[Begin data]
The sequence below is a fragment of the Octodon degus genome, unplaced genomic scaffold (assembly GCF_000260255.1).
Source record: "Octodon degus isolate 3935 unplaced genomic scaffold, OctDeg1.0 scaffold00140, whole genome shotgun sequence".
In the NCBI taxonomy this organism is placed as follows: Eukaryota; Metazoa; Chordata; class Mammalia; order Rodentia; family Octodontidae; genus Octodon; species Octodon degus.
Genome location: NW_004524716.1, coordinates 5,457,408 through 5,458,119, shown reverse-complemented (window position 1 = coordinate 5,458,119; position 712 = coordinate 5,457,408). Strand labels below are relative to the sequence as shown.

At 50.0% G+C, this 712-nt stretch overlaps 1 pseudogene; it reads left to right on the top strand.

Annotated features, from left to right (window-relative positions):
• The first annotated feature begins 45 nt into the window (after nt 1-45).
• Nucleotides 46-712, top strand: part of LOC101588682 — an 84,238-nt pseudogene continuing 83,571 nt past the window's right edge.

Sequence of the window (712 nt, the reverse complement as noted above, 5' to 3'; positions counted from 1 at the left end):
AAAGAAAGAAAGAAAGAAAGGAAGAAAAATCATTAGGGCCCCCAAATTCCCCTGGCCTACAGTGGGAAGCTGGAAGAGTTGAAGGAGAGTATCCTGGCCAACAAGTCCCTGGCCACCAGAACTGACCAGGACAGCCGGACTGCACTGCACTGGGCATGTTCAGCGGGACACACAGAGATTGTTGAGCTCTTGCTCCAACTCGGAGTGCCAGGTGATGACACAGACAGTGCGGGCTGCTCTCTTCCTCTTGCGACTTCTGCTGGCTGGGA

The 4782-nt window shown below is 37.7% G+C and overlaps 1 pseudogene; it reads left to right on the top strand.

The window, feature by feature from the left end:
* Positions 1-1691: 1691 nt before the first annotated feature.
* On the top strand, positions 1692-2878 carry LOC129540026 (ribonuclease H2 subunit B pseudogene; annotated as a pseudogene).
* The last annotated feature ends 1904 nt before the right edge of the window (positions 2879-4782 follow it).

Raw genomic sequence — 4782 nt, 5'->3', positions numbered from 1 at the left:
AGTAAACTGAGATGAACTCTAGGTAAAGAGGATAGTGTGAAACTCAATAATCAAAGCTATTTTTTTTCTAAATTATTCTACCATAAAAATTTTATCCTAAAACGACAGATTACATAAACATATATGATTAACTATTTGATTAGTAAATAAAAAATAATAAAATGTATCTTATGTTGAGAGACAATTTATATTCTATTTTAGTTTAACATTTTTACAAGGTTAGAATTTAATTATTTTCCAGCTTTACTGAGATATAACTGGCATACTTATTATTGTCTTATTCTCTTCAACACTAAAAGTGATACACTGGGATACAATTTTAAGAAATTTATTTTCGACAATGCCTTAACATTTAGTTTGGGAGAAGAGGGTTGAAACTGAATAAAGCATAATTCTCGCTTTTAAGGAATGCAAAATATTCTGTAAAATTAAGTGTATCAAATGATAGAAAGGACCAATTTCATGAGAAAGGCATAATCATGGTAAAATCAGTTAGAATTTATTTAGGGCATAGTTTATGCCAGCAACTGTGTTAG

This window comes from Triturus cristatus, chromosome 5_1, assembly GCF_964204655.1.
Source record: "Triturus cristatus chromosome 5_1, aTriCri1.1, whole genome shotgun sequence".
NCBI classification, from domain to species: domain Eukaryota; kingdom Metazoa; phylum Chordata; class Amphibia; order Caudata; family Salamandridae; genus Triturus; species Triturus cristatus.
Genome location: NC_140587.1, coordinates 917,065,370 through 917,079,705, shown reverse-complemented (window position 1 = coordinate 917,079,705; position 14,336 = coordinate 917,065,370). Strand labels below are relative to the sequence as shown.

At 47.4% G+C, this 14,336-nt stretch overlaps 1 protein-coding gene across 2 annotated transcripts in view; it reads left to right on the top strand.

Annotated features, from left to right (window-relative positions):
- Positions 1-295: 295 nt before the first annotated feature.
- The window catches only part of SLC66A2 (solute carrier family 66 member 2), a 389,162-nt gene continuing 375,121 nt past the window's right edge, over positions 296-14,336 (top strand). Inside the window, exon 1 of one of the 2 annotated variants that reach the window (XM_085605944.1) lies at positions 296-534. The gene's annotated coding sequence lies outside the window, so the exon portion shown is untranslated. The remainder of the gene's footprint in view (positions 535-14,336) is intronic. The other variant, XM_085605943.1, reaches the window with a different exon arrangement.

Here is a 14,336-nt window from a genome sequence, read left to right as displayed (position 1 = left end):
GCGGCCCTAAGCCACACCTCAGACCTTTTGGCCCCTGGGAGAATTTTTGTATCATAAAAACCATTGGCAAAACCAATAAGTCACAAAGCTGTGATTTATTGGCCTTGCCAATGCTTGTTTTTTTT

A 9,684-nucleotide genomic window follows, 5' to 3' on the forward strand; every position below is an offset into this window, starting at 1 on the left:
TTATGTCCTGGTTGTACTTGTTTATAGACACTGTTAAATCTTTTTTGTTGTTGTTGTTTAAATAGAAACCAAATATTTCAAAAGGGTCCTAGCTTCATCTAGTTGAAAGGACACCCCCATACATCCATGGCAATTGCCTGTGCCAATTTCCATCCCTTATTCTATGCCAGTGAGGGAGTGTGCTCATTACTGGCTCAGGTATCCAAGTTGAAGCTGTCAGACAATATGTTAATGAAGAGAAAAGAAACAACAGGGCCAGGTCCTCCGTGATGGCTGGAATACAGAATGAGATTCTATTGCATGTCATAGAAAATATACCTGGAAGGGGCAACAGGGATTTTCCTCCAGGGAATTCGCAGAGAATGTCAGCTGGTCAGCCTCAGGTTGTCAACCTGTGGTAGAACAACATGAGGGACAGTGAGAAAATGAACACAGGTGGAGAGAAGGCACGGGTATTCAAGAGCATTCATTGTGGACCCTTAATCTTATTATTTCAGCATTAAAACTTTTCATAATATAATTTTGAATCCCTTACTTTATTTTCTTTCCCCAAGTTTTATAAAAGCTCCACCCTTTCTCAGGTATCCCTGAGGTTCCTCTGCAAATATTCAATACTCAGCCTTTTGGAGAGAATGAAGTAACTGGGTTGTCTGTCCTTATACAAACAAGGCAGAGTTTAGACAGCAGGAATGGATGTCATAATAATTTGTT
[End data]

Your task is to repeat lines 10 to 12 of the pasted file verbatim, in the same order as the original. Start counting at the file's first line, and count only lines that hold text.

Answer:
AAAGAAAGAAAGAAAGAAAGGAAGAAAAATCATTAGGGCCCCCAAATTCCCCTGGCCTACAGTGGGAAGCTGGAAGAGTTGAAGGAGAGTATCCTGGCCAACAAGTCCCTGGCCACCAGAACTGACCAGGACAGCCGGACTGCACTGCACTGGGCATGTTCAGCGGGACACACAGAGATTGTTGAGCTCTTGCTCCAACTCGGAGTGCCAGGTGATGACACAGACAGTGCGGGCTGCTCTCTTCCTCTTGCGACTTCTGCTGGCTGGGA

The 4782-nt window shown below is 37.7% G+C and overlaps 1 pseudogene; it reads left to right on the top strand.

The window, feature by feature from the left end: